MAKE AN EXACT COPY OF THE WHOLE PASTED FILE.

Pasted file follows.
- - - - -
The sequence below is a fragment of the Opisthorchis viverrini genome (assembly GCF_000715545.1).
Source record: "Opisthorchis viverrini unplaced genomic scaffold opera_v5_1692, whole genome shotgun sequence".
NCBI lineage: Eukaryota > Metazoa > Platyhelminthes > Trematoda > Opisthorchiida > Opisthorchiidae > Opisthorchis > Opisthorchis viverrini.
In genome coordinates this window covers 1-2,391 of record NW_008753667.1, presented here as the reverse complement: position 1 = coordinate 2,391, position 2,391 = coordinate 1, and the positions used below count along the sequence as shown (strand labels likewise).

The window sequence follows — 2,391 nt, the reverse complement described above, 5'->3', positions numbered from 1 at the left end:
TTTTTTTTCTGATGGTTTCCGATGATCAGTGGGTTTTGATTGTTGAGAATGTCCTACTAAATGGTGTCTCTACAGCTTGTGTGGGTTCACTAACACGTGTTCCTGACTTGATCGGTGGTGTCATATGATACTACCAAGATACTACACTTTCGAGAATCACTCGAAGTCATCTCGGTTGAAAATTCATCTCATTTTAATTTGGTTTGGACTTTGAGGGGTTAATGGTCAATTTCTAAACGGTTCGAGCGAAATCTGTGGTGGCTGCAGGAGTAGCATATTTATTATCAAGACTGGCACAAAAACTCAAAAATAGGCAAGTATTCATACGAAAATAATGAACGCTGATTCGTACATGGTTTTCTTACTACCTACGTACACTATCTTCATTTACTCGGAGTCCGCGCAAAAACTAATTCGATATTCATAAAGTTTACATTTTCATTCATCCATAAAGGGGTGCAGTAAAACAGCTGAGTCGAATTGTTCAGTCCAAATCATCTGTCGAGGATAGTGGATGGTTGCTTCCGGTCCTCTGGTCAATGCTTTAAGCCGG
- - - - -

The sequence below is a fragment of the Opisthorchis viverrini genome (assembly GCF_000715545.1).
Source record: "Opisthorchis viverrini unplaced genomic scaffold opera_v5_1692, whole genome shotgun sequence".
NCBI lineage: Eukaryota > Metazoa > Platyhelminthes > Trematoda > Opisthorchiida > Opisthorchiidae > Opisthorchis > Opisthorchis viverrini.
In genome coordinates this window covers 1-2,391 of record NW_008753667.1, presented here as the reverse complement: position 1 = coordinate 2,391, position 2,391 = coordinate 1, and the positions used below count along the sequence as shown (strand labels likewise).

The window sequence follows — 2,391 nt, the reverse complement described above, 5'->3', positions numbered from 1 at the left end:
TTTTTTTTCTGATGGTTTCCGATGATCAGTGGGTTTTGATTGTTGAGAATGTCCTACTAAATGGTGTCTCTACAGCTTGTGTGGGTTCACTAACACGTGTTCCTGACTTGATCGGTGGTGTCATATGATACTACCAAGATACTACACTTTCGAGAATCACTCGAAGTCATCTCGGTTGAAAATTCATCTCATTTTAATTTGGTTTGGACTTTGAGGGGTTAATGGTCAATTTCTAAACGGTTCGAGCGAAATCTGTGGTGGCTGCAGGAGTAGCATATTTATTATCAAGACTGGCACAAAAACTCAAAAATAGGCAAGTATTCATACGAAAATAATGAACGCTGATTCGTACATGGTTTTCTTACTACCTACGTACACTATCTTCATTTACTCGGAGTCCGCGCAAAAACTAATTCGATATTCATAAAGTTTACATTTTCATTCATCCATAAAGGGGTGCAGTAAAACAGCTGAGTCGAATTGTTCAGTCCAAATCATCTGTCGAGGATAGTGGATGGTTGCTTCCGGTCCTCTGGTCAATGCTTTAAGCCGG